Linking the two great northern counties of Lancashire and Yorkshire, the River Ribble flows through some of England's finest landscapes. From the dramatic Three Peaks country in the Yorkshire Dales, through the pastoral lushness of the Ribble Valley and out to the wide expanses of the estuary at Lytham, the scenery is never less than fascinating.
Andy Latham's unique collection of photographs takes you on a visual journey from source to sea, exploring the history and rich natural beauty of this compelling landscape.
The purple inner cover naturally gains my vote. I admit colour can influence how I feel about books a little. Purple features in many of the photos too.
Although I live here in England, I hadn't heard of the Ribble. The introduction showed me a part of my country that I didn't know. Ribble is actually a river, crossing a few counties, and sitting alongside different landscapes. In addition to explaining a little bit about where the pbotos were taken, Andy explains how this book came to light and the aims of the book, which are definitely achieved. All I could think about was wow! Definitely a book I'll be looking at more than once.
Andy's passion for the Ribble shines through in the breathtaking photos. If it weren't for the fact it is vandalism, I would be removing the pages and framing the photos on my wall. I could sit for a good while contemplating the scenes. It must have been great fun for Andy to research this book, spending so much time in these lovely places. It has me itching to explore the countryside.
The photos are a good choice for just letting the mind relax and unwind, especially after a busy day, for people who don't necessarily have a lot of access to the country, for a variety of reasons. It's the kind of book that could be read snuggled up with a hot chocolate in winter or munching on ice cream in the garden at the height of summer.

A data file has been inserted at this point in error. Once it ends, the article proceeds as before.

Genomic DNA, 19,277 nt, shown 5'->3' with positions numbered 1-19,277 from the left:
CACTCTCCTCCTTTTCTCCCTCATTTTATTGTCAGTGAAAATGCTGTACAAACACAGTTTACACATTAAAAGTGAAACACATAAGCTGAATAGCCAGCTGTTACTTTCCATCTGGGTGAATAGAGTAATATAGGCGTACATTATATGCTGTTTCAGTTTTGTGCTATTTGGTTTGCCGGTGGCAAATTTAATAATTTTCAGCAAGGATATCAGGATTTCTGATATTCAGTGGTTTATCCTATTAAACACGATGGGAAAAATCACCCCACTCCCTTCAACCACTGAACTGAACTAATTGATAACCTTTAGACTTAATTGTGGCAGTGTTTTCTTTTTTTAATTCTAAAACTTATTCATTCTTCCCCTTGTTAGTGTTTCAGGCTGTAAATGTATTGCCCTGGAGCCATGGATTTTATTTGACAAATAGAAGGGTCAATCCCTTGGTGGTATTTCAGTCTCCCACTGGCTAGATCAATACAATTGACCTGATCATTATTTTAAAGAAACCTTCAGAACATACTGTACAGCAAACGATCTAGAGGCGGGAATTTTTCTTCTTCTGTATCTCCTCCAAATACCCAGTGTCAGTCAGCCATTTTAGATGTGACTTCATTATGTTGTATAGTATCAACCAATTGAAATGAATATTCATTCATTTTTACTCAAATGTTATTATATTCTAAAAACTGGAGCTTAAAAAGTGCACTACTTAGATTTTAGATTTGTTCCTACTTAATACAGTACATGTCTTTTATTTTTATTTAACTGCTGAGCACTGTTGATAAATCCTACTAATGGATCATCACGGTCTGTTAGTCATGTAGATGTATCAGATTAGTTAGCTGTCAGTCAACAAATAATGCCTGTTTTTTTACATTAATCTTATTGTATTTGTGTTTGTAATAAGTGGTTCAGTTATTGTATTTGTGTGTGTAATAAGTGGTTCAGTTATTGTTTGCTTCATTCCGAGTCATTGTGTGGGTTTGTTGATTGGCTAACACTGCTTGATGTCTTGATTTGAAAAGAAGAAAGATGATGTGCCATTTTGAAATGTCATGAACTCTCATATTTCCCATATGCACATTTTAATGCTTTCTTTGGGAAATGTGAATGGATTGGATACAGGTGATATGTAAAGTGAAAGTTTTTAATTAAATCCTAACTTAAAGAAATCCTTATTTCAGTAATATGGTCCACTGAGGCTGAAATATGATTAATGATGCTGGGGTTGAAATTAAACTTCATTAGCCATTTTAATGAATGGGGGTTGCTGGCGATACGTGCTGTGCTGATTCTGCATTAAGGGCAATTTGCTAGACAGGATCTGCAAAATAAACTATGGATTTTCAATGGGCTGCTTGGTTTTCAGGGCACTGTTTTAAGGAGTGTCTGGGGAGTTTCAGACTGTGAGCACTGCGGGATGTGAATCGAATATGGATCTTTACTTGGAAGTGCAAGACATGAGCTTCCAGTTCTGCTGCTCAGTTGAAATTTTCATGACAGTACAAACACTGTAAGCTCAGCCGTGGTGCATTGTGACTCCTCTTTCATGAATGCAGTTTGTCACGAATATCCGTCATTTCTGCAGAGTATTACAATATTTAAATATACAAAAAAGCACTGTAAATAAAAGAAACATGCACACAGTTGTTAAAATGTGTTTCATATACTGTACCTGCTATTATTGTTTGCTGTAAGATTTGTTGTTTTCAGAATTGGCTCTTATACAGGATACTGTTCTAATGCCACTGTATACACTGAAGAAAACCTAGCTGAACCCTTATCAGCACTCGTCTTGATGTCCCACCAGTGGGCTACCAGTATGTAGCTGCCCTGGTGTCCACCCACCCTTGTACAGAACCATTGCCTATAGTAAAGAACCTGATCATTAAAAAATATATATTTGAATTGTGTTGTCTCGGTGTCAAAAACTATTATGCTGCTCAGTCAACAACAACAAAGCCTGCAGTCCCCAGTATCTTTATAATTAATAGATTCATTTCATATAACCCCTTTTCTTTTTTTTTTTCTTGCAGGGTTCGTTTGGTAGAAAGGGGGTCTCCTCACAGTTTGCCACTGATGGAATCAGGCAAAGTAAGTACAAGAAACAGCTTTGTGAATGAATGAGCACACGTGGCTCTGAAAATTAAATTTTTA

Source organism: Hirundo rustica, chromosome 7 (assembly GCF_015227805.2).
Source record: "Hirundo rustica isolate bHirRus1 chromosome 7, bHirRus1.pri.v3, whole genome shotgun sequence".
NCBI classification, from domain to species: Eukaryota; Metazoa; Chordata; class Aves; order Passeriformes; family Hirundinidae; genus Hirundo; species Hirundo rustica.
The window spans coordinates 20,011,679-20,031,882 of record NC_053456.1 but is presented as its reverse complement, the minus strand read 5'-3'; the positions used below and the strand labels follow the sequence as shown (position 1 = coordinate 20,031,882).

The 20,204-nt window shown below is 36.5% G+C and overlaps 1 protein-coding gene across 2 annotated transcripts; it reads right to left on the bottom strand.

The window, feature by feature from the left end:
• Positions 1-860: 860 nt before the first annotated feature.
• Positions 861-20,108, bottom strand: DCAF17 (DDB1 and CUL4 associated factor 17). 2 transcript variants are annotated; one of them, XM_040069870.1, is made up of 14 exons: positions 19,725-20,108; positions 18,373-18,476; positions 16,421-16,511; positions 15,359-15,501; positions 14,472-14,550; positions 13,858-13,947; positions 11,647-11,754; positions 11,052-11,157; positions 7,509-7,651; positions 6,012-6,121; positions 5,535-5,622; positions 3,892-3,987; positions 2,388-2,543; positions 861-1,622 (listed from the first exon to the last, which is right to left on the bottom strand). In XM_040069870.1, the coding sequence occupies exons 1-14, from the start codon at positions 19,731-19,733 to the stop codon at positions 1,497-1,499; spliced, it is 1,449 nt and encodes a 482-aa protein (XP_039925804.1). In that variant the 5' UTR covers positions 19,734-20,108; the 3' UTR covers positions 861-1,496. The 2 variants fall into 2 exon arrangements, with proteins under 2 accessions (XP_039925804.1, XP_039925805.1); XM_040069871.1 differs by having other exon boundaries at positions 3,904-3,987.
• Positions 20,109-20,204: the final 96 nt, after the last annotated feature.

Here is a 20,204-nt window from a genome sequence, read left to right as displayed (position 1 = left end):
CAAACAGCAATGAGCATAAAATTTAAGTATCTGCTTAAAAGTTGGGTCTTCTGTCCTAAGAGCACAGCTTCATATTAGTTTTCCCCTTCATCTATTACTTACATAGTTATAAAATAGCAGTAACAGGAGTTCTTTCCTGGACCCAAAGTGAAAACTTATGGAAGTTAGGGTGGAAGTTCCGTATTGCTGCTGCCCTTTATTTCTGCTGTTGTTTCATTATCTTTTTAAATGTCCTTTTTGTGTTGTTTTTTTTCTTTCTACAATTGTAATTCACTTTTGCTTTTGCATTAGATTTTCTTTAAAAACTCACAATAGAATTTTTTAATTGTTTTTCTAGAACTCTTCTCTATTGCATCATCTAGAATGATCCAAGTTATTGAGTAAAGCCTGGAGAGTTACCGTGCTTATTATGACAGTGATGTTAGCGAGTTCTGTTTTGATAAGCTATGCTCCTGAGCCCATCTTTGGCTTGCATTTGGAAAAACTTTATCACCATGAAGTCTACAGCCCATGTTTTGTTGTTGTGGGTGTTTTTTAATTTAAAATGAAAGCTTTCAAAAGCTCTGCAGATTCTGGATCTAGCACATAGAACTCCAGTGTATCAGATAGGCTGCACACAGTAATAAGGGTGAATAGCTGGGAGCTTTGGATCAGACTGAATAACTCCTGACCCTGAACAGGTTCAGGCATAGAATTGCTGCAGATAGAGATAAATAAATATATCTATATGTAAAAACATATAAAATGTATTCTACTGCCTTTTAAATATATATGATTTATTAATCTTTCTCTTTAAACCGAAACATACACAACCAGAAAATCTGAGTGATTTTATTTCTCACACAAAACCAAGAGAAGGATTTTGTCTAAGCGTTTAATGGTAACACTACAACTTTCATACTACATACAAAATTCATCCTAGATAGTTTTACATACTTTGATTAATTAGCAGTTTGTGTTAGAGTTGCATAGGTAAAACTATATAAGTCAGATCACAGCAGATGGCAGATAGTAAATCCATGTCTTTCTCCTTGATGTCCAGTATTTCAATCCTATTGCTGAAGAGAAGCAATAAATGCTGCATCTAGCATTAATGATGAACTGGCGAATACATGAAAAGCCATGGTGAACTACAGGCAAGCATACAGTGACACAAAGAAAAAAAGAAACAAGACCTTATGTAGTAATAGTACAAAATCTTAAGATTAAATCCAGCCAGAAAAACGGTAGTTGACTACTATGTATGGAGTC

The photos span all the seasons, showing snow on the ground as well vibrant reds of autumn leaves beside running water. Some of these photos look as though they are from a totally different country, certainly not the England I mostly see. In contrast some are typically English, especially the churches.Some of the scenes are similar to the area I live in.
Each photo comes with an explanation of where it is, with a little fact about it.I also learnt a little about how photos are taken, and how to get certain shots. Andy's comments are entertaining. I agree about the clouds which look as though a mother-ship will emerge (pg 11)
The waterfall pictures are stunning. Andy captures a moving thing (the water) manages to giving the sense that it is flowing inside the photo.
A lot of the scenes could be set in the world of storybooks. I wouldn't be surprised if some landscapes are used for inspiration for novels. I know I'm bearing them in mind for this purpose. The lost monument on pg 34 has sparked my Muse. As has Sawley Abbey on pg 36. Whalley Abbey on pg 73. (Anyone see a theme developing with my Muse?)
Some of them take me back to when I went around nature trails when I was younger. I could almost smell the fresh air that seems particular to woodlands. Seeing a style (the object that is used to cross over a fence, as opposed to literary or photographic style) reminded of when I was really little and too small to get over on my own.
Lytham's jetty (pg 105) stretches on and on in the photo, invoking feelings of great hope for the future and aiming for dreams. Lytham hall (pg 107) must have been a wonderful place to live in the Georgian era. There are very few photos from a town, they hold less interest for me than the countryside ones, but they were still good.